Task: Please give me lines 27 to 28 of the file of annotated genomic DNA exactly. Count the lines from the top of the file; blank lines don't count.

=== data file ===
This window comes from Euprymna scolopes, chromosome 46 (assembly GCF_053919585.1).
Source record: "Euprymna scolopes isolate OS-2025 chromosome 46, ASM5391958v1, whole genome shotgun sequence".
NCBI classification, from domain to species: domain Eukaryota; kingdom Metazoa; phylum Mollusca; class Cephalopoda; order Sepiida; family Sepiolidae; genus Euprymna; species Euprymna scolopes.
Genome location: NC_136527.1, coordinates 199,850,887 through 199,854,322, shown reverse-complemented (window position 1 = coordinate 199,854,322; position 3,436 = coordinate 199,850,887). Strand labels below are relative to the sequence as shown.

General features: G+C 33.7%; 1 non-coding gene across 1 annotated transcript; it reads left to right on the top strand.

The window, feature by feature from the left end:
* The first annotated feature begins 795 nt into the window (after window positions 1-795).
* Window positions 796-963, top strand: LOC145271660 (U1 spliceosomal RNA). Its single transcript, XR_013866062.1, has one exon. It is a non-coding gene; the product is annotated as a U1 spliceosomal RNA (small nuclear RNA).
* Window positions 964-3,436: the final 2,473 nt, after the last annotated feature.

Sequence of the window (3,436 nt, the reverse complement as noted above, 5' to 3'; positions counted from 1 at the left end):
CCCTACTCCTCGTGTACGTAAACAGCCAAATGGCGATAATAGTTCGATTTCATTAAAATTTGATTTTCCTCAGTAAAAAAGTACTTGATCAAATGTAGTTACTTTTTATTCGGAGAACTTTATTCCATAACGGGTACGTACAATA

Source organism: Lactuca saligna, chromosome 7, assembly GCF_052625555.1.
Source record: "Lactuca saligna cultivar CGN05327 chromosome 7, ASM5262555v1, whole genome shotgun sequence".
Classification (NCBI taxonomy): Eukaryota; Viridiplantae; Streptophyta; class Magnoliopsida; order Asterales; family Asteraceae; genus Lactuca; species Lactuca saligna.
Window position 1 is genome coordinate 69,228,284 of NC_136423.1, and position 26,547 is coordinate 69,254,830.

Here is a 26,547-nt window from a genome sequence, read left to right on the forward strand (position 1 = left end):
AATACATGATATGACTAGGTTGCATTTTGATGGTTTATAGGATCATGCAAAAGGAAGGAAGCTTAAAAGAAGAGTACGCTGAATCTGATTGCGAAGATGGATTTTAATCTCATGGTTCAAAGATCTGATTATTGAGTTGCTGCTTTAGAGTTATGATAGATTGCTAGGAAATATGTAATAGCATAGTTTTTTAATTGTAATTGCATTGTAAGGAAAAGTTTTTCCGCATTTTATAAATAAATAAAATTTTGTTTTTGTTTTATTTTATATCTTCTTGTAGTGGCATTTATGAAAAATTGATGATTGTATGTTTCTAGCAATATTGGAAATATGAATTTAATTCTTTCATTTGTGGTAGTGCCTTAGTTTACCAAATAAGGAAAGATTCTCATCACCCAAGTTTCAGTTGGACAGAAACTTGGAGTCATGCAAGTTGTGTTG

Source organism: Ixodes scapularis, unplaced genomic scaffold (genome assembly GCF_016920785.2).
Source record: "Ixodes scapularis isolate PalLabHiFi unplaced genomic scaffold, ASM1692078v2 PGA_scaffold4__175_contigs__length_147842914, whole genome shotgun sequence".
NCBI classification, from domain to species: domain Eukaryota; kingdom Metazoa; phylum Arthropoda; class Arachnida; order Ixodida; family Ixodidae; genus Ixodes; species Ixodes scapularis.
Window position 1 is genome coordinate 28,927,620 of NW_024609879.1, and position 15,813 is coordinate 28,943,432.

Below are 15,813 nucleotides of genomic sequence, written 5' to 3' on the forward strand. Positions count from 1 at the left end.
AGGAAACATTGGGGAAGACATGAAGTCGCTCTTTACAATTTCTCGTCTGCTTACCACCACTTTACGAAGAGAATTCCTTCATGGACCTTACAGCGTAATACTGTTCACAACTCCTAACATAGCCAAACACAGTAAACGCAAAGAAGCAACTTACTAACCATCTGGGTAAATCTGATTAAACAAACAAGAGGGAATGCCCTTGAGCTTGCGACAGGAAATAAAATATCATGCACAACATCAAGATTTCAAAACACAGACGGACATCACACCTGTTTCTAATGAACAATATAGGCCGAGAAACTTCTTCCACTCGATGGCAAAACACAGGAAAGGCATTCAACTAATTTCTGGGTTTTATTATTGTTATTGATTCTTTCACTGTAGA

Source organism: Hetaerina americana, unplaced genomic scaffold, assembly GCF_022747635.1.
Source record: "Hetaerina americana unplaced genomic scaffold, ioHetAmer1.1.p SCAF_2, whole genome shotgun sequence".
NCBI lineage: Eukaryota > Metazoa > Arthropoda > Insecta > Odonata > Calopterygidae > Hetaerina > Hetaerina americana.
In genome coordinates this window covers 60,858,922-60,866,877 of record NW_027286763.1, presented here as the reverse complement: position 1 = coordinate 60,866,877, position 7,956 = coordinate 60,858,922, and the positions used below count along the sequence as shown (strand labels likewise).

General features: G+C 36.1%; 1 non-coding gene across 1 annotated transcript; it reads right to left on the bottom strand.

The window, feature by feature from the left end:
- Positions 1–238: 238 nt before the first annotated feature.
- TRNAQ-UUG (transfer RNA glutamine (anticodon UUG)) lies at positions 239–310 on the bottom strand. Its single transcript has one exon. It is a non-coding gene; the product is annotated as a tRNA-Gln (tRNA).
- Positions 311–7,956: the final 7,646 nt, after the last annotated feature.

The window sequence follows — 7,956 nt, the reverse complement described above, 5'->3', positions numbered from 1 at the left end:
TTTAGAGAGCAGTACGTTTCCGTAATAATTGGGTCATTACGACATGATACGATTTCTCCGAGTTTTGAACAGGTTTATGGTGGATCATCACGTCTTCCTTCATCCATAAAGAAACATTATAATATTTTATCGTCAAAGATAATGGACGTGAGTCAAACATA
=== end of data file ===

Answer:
In genome coordinates this window covers 60,858,922-60,866,877 of record NW_027286763.1, presented here as the reverse complement: position 1 = coordinate 60,866,877, position 7,956 = coordinate 60,858,922, and the positions used below count along the sequence as shown (strand labels likewise).

General features: G+C 36.1%; 1 non-coding gene across 1 annotated transcript; it reads right to left on the bottom strand.